This daybed by Italian designer Emanuele Magini is based on the blow-up mattresses used for lounging on the beach or floating on a swimming pool.
Although it looks inflatable, the daybed is cushioned from polyurethane foam and is supported by four tubular aluminium legs.
The designer came up with the idea while on holiday, where he noticed an air mattress that had been left on a bench beside the entrance to the beach.
"It looked to me as it was floating on air," he told Dezeen. "I found it funny, ironic and yet somehow elegant. I tried to imagine it in my living room and that made me laugh even more."
The upholstered surface is ribbed to mimic a lilo's pockets of air, and the top end in angled upward slightly to provide support for the head.
"We needed to create the shape of the air-mattress to recreate the same playful appeal," he said. "But we also needed to build an upholstered and comfortable seat."
The daybed comprises a metal inner structure onto which the polyurethane parts are attached. It is lined with Danish textile brand Kvadrat's Waterborn fabric, which was chosen for its eco-credentials – it uses 70 per cent less water and 35 per cent less carbon dioxide in its manufacture than other microfibre fabrics.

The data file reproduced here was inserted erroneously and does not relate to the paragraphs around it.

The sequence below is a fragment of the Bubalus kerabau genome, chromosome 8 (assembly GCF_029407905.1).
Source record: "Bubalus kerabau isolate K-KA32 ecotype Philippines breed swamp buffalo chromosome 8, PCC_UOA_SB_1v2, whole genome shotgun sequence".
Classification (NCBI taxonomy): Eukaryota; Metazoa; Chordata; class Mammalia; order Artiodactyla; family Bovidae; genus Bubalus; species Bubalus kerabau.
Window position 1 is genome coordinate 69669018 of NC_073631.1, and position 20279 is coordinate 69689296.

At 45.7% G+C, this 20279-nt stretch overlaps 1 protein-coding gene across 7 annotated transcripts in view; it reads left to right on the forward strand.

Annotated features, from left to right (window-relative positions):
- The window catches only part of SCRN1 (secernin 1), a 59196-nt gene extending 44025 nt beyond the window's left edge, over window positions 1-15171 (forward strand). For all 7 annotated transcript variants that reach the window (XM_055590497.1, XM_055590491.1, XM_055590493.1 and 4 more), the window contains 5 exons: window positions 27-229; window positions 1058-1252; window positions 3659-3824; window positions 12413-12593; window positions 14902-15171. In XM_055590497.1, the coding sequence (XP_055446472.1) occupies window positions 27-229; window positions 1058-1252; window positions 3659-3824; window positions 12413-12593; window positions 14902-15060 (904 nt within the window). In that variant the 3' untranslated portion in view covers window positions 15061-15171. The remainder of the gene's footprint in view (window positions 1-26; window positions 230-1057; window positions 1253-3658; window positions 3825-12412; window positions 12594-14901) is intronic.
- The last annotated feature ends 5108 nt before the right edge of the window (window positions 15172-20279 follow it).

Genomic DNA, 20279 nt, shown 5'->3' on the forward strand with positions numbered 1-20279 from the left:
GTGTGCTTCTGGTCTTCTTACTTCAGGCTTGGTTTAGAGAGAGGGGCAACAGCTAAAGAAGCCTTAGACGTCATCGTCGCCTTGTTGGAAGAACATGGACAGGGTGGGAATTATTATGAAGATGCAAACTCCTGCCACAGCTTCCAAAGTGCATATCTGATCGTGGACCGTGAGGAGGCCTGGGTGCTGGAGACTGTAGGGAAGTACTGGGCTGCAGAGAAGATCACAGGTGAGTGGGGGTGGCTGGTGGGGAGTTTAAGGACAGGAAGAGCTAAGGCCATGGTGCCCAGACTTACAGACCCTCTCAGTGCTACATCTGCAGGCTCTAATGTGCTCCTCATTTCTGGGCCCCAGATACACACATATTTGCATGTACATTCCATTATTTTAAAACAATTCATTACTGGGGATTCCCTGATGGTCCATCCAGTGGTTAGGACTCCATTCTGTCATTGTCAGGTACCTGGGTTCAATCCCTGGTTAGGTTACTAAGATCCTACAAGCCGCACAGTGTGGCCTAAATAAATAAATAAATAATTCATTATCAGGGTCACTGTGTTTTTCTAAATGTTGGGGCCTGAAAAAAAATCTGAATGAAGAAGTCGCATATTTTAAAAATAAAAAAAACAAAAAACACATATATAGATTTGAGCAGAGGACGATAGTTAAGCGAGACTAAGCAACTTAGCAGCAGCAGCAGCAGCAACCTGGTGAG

"With projects such as Blow, Gufram confirms its will to continue its research into forms and materials, not only by updating Italian design icons, but also by exploring new collaborations with contemporary designers," said a statement from the brand.
The designer has wanted to work for the Italian furniture manufacturer since before he began his studies.
Gufram was founded in 1966 and gained popularity with its iconic and playful products, such as a coat stand modelled on a cactus, a sofa shaped like a giant pair of lips, and the spongy Pratone seat designed to look like giant blades of grass.
"Who doesn't know Cactus or Pratone?," said Magini. "Gufram is a historic brand and it produced fantastic pieces, which I fell in love with via magazines, even before going to university. I submitted this project to them and it was love at first sight."
While Magini's design isn't actually filled with air, many designers have created products that are – including a bag that inflates to protect its contents and a light that is blown up like a balloon.